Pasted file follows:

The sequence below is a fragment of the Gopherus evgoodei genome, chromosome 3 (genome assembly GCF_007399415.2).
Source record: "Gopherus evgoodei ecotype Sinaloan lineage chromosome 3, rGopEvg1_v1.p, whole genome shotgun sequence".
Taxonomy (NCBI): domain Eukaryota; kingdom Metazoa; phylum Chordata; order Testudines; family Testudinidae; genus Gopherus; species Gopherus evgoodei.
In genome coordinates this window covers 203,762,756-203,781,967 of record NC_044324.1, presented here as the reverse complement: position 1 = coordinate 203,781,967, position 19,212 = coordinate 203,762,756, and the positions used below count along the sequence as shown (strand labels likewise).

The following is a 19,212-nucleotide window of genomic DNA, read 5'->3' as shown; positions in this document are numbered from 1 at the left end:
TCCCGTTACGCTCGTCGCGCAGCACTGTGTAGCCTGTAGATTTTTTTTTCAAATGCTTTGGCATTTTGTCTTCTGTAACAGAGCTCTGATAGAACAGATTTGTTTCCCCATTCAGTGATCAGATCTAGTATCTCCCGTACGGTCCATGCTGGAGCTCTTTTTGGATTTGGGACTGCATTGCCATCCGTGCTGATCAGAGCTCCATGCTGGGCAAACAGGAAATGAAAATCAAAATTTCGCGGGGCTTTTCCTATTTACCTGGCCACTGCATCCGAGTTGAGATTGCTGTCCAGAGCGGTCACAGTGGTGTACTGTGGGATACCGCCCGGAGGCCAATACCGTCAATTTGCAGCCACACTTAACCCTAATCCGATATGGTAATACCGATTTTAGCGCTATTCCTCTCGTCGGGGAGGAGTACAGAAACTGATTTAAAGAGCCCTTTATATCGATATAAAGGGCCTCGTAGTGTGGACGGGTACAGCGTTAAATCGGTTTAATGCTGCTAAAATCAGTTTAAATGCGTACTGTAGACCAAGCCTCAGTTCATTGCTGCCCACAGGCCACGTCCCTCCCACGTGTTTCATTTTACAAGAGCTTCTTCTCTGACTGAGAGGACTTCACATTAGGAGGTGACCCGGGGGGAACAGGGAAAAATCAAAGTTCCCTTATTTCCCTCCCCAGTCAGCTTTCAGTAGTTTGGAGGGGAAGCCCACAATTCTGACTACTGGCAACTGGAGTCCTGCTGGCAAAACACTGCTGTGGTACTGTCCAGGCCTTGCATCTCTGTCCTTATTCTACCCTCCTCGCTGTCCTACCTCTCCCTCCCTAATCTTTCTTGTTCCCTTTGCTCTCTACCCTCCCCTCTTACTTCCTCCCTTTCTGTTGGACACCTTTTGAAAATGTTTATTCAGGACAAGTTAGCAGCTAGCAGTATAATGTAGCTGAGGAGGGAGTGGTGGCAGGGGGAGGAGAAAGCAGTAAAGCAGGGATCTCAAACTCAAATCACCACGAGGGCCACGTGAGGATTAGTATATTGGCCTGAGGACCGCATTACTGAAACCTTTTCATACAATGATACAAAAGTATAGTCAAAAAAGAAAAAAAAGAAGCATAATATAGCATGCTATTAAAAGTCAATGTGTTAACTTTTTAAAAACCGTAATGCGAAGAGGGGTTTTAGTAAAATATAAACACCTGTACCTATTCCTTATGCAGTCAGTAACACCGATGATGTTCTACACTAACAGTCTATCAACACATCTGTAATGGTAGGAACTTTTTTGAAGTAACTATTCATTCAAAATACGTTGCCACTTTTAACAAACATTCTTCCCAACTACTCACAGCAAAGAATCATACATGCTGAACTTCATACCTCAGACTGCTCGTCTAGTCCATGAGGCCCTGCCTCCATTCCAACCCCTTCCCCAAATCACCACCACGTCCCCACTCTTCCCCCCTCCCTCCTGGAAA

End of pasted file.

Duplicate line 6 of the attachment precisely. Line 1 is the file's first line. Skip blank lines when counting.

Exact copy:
TCCCGTTACGCTCGTCGCGCAGCACTGTGTAGCCTGTAGATTTTTTTTTCAAATGCTTTGGCATTTTGTCTTCTGTAACAGAGCTCTGATAGAACAGATTTGTTTCCCCATTCAGTGATCAGATCTAGTATCTCCCGTACGGTCCATGCTGGAGCTCTTTTTGGATTTGGGACTGCATTGCCATCCGTGCTGATCAGAGCTCCATGCTGGGCAAACAGGAAATGAAAATCAAAATTTCGCGGGGCTTTTCCTATTTACCTGGCCACTGCATCCGAGTTGAGATTGCTGTCCAGAGCGGTCACAGTGGTGTACTGTGGGATACCGCCCGGAGGCCAATACCGTCAATTTGCAGCCACACTTAACCCTAATCCGATATGGTAATACCGATTTTAGCGCTATTCCTCTCGTCGGGGAGGAGTACAGAAACTGATTTAAAGAGCCCTTTATATCGATATAAAGGGCCTCGTAGTGTGGACGGGTACAGCGTTAAATCGGTTTAATGCTGCTAAAATCAGTTTAAATGCGTACTGTAGACCAAGCCTCAGTTCATTGCTGCCCACAGGCCACGTCCCTCCCACGTGTTTCATTTTACAAGAGCTTCTTCTCTGACTGAGAGGACTTCACATTAGGAGGTGACCCGGGGGGAACAGGGAAAAATCAAAGTTCCCTTATTTCCCTCCCCAGTCAGCTTTCAGTAGTTTGGAGGGGAAGCCCACAATTCTGACTACTGGCAACTGGAGTCCTGCTGGCAAAACACTGCTGTGGTACTGTCCAGGCCTTGCATCTCTGTCCTTATTCTACCCTCCTCGCTGTCCTACCTCTCCCTCCCTAATCTTTCTTGTTCCCTTTGCTCTCTACCCTCCCCTCTTACTTCCTCCCTTTCTGTTGGACACCTTTTGAAAATGTTTATTCAGGACAAGTTAGCAGCTAGCAGTATAATGTAGCTGAGGAGGGAGTGGTGGCAGGGGGAGGAGAAAGCAGTAAAGCAGGGATCTCAAACTCAAATCACCACGAGGGCCACGTGAGGATTAGTATATTGGCCTGAGGACCGCATTACTGAAACCTTTTCATACAATGATACAAAAGTATAGTCAAAAAAGAAAAAAAAGAAGCATAATATAGCATGCTATTAAAAGTCAATGTGTTAACTTTTTAAAAACCGTAATGCGAAGAGGGGTTTTAGTAAAATATAAACACCTGTACCTATTCCTTATGCAGTCAGTAACACCGATGATGTTCTACACTAACAGTCTATCAACACATCTGTAATGGTAGGAACTTTTTTGAAGTAACTATTCATTCAAAATACGTTGCCACTTTTAACAAACATTCTTCCCAACTACTCACAGCAAAGAATCATACATGCTGAACTTCATACCTCAGACTGCTCGTCTAGTCCATGAGGCCCTGCCTCCATTCCAACCCCTTCCCCAAATCACCACCACGTCCCCACTCTTCCCCCCTCCCTCCTGGAAA